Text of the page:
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Montana connections to Pearl Harbor

Montana connections to Pearl Harbor
Montana connections to Pearl Harbor
Posted at 11:44 AM, Dec 07, 2020

This year marks the 79th commemoration of the attack on American forces at Pearl Harbor.

2,403 service members and civilians were killed during the attack, 15 were from Montana.

The VFW in East Helena is co-named for Electrician's Mate 3rd Class Jerry Dullum who was aboard the USS Arizona the morning of the attack.

Due to COVID restrictions, Helena area veterans will appear onHelena Civic Television at 2:00 p.m. on Monday Dec. 7 to remember and honor the lives lost that day. The ceremony will be uploaded to social media platforms as well.

The Montana Military Museum has a detailed exhibit of the attack on Pearl Harbor and more on the role of Montanans during World War II.

100 commissioned warships and service auxiliary ships were present at Pearl harbor during the attack, including the USS Helena.

USS Helena

The Saint Louis class light cruiser, USS Helena (CL-50), was commissioned in September 1939 at New York Navy Yard, New York.

On the morning of Dec. 7, 1941 the Helena was tied off with the USS Oglala off the Pearl Harbor Navy Yard.

"The Helena was in birth 1010 which is the usual birth of the Pennsylvania which was a major battleship," said Montana Military Museum Director Ray Read. "The Japanese were after the eight battle ships and figured that would destroy any effort to respond."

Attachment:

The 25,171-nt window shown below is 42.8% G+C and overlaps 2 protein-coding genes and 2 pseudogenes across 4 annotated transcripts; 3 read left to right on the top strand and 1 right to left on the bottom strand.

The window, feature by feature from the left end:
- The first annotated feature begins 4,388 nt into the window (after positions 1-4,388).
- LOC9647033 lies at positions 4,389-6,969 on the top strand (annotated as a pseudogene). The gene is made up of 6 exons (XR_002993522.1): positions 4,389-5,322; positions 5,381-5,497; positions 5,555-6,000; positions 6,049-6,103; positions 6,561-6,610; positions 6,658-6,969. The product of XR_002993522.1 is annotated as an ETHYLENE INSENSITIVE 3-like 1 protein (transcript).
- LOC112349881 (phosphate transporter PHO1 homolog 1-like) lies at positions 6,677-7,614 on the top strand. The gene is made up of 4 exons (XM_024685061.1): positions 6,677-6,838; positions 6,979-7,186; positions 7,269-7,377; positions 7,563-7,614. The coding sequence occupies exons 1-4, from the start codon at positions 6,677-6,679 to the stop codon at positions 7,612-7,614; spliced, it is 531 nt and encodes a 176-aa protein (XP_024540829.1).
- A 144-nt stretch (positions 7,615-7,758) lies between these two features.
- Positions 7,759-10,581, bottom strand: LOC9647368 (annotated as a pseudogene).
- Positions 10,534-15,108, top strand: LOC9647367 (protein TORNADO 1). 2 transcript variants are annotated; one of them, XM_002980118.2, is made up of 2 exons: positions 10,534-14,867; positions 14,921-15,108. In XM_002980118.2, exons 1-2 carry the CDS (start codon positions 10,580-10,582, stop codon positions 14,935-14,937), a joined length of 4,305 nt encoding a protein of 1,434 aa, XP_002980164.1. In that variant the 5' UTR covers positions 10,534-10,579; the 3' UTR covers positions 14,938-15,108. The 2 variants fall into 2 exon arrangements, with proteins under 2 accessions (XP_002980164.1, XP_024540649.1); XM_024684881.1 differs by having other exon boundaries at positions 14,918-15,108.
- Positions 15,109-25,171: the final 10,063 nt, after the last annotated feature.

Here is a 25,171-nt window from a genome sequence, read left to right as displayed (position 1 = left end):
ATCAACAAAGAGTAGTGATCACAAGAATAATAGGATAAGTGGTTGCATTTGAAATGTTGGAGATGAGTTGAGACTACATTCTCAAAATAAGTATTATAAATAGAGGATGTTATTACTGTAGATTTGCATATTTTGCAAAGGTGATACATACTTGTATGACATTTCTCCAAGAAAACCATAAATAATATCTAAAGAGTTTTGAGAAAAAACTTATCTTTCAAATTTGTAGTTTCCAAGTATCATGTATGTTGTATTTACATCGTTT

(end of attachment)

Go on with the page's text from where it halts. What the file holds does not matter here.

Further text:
In the morning light Japanese pilots mistook the silhouette of the two ships to be the super-dreadnought battleship the USS Pennsylvania (BB-38).

Three minutes into the battle a torpedo dropped by a Japanese bomber passed underneath Oglala and exploded against Helena's hull. The explosion tore through the hulls of both ships. The crew of the Helena was able to get power restored to their guns after two minutes and began heavy barrage against Japanese forces. The Oglala was not as fortunate and capsided from the damage received from the first torpedo.

Of the 29 Japanese aircraft downed during the raid, the USS Helena is credited with shooting down six aircraft.

USS Helena

America immediately entered WWII after the attack on Pearl Harbor. 57,000 Montanans served in the war; roughly 10 percent of the state's total population at the time. 1,500 would not return home.

After the attack on Pearl Harbor, the USS Helena would be repaired and joined the Guadalcanal Campaign in the summer of 1942. The crew of the Helena rescued survivors from USS Wasp (CV-7) and took part in protecting Henderson Field during the Battle of Cape Esperance in October and the Naval Battle of Guadalcanal in November. After an overhaul, Helena returned to combat in March 1943 providing gunfire support during the landings at New Georgia and Rendova.

During the Battle of Kula Gulf on July 6, 1943, the USS Helena engaged Japanese destroyers and was hit by enemy torpedoes breaking the ship into three parts and sinking her. 168 crewmen were lost.

The remains of the USS Helena were discovered in 2018 by RV Petrel during an expedition in the Solomon Islands.

The Montana Military museum is open on Thursdays from 9:00 a.m. to 4:00 p.m. and features exhibits from all conflicts Montanans were present in. The museum is completely volunteer run and anyone interested in donating their time can find more information here.

Editor's note: The information in this article is based upon exhibits and research done by the Montana Military Museum.